Thursday, July 31, 2008

It Takes All Kinds

Twelve hours working in our critical care area last night, and for a while we were getting slammed with patients and things started backing up.  Obviously nobody ever plans on having to come to the ER, but it's interesting to see how different people react.  Some wait by gawking at other patients and asking what's wrong with everyone else who wheels by.  Most complain and act with varying degrees of rudeness.  And some, like a gentleman last night who experienced a vasovagal syncope while visiting from out of town, are polite, patient and funny.  

But he was the exception, not the rule.  My favorite example was a few weeks ago, where we had an old, sick looking lady with a huge history.  While the nurses attempted to place an NG tube, she stopped breathing and eventually lost her pulse.  We start coding her, and immediately the whole area becomes packed.  Chest compressions, crash cart, central line, doctors, nurses, techs, med students moving around and a lot of commotion.  I get a break from doing compressions and stay to grab whatever supplies people need.  Two beds over, I hear another patient start yelling for help.  Ripping open the curtain, I'm worried that I'll find another patient circling the drain.  Instead the man growls at me that he's thirsty, and wants water right away.  With ice.  And a straw.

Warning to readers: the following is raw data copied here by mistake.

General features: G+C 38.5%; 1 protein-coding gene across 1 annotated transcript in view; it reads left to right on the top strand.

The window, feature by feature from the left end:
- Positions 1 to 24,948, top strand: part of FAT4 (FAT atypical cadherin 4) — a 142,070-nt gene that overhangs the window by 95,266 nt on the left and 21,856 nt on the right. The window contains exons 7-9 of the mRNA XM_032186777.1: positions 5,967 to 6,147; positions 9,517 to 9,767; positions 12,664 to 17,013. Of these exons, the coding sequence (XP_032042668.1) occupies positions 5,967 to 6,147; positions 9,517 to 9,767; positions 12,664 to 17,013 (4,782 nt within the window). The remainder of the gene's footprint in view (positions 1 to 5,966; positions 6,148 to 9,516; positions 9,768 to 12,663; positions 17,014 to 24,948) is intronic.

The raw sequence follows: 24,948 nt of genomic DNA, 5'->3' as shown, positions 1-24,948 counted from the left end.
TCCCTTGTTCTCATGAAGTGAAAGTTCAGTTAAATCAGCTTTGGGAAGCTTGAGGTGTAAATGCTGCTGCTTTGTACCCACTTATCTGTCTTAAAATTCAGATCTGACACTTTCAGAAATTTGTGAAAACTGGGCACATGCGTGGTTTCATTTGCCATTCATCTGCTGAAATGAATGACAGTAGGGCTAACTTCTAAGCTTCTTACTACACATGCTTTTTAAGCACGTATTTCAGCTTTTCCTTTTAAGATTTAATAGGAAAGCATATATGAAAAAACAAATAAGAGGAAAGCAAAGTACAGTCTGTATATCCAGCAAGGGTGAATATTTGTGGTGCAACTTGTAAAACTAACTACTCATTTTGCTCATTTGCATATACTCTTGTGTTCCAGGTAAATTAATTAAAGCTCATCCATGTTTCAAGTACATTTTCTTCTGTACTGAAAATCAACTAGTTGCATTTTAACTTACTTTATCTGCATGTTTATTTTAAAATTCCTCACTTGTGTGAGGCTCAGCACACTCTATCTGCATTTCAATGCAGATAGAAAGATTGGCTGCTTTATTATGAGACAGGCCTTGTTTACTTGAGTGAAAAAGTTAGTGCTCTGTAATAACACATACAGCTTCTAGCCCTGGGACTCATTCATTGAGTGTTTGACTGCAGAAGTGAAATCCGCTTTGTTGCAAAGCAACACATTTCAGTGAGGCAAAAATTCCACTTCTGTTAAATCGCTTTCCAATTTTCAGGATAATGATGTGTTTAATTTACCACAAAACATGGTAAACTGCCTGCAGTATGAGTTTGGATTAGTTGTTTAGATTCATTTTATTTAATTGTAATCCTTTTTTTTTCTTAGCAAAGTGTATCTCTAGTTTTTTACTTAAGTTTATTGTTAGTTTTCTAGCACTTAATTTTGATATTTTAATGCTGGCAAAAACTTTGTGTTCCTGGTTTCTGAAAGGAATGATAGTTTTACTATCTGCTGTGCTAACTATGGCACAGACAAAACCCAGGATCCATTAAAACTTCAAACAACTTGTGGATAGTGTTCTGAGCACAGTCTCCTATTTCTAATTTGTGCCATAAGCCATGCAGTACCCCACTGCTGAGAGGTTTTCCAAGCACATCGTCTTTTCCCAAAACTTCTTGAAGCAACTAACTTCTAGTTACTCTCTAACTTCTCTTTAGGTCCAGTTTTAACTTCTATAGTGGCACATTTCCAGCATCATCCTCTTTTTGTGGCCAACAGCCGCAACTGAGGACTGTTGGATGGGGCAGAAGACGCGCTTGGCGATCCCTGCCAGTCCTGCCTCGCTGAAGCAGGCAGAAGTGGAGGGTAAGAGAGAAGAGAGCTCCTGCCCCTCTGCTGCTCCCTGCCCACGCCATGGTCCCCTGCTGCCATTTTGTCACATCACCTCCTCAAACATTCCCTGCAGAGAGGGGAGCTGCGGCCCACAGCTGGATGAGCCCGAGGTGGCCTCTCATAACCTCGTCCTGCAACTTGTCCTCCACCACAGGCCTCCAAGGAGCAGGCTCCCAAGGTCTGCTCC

At the same time all of this is going on, a newer resident goes to discharge one of our patients who'd been placed on a portable monitor in the hall.  He hands her the paperwork, returns to the area where the code is still in progress, and asks one of the nurses who's hanging medications on this pulseless old woman to go pull the discharged patient's IV.  

One of the many things I enjoy about my job is that it gives me the opportunity to see what kind of doctor I want to be, and what kind I don't.

1 comment:

Surgeon in my dreams said...

I found your blog several days ago and have enjoyed going through and reading.

I think, by the way you talk, you will be a fine doctor.

Follow your dream and hang tough when things get rough. We need more of your kind.